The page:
Questions and Challenges
Selling to the monopsony provider – the local authority – is becoming untenable. Home care providers are handing back contracts and residential care homes are closing or ceasing to operate for the public-sector customer. The return on investment is insufficient to sustain a business even for a not-for-profit provider. There is little scope to attract and retain a skilled workforce. Much vaunted innovation will not take root in a climate of survival of the fittest. Social care is not a business field where rebuilding or paradigm shift can come out of chaos because of the lives at stake. Such change is much needed but careful incubation is a safer approach.
Residential home providers are either shifting to the private market and/or charging in a way that means private customers are subsiding the shortfall on income from the public customers. The former leads inextricably to a two-tier service with characteristics akin to the airline industry where actual customer service is increasingly for the first class only. Whereas the latter seems duplicitous under consumer legislation.
Inevitably providers are cutting costs – some say ‘corners’ – and seeking ways to raise income from extras – some say from ‘basics’. There are too many services not reaching the minimum standards required by the regulator. The regulator is not well enough resourced to enforce standards. And policing a service that cannot comply brings the system into disrepute with a fall-back position that colludes to allow the standards to lapse.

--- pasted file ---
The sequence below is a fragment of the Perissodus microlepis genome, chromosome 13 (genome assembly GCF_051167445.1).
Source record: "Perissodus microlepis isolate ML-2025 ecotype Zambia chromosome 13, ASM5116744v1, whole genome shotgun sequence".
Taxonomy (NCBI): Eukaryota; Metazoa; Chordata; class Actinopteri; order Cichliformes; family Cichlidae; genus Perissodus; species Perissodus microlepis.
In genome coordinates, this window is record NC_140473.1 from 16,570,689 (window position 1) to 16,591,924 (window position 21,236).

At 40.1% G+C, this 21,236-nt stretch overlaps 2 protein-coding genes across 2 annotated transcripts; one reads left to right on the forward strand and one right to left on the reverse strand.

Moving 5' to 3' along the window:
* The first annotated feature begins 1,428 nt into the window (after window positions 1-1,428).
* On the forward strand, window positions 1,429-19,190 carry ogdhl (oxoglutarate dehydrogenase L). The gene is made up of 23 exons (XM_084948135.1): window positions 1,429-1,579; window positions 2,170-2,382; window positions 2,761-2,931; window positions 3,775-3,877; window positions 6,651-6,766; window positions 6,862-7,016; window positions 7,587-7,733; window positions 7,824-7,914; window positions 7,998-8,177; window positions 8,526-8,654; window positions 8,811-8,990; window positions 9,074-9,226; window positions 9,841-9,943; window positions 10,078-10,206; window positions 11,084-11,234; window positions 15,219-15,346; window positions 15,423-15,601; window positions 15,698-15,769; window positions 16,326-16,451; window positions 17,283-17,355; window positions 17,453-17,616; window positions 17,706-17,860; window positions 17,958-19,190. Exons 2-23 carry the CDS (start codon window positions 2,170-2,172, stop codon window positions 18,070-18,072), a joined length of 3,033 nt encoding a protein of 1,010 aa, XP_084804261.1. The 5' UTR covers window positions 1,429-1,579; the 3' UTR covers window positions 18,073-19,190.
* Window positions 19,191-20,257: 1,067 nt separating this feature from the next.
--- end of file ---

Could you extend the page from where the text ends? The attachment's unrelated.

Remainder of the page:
Knowledge and Expertise
In short – two markets, two tiers of service, falling standards for the have-nots and a get what you pay for service for the haves. The scenarios are last business standing takes the chaotic market into a monopolistic new order or the state intervenes to prop up a failing market and a centralised monopsony is (re)institutionalised with a choice and/or means tested opt out. Not a pretty picture for providers or genuine investors. Not encouraging for the social care entrepreneur unless jeopardising quality and safety are an acceptable risk for permitting the entry of a cohort of more ‘disruptive’ investors.
Markets and marketing are vital areas of knowledge and expertise for social care providers. In social care, both involve individuals with needs, transactions between organisations and purchasers as well as a strategic understanding of the local and national (and indeed international) business environment.
- How well do you know your market – where are the gaps?
- Who are the key players in your market – the service users, families, the workforce, the commissioners, brokers, agents or regulators – how well do you know them and do you need support in mapping and understanding your stakeholders?
- What are the emerging opportunities – do you need assistance in developing them?
- Who are the customers and why should they buy from you? What’s your plan?
Vic Citarella, Director CPEA Ltd, www.cpea.co.uk 07947 680 588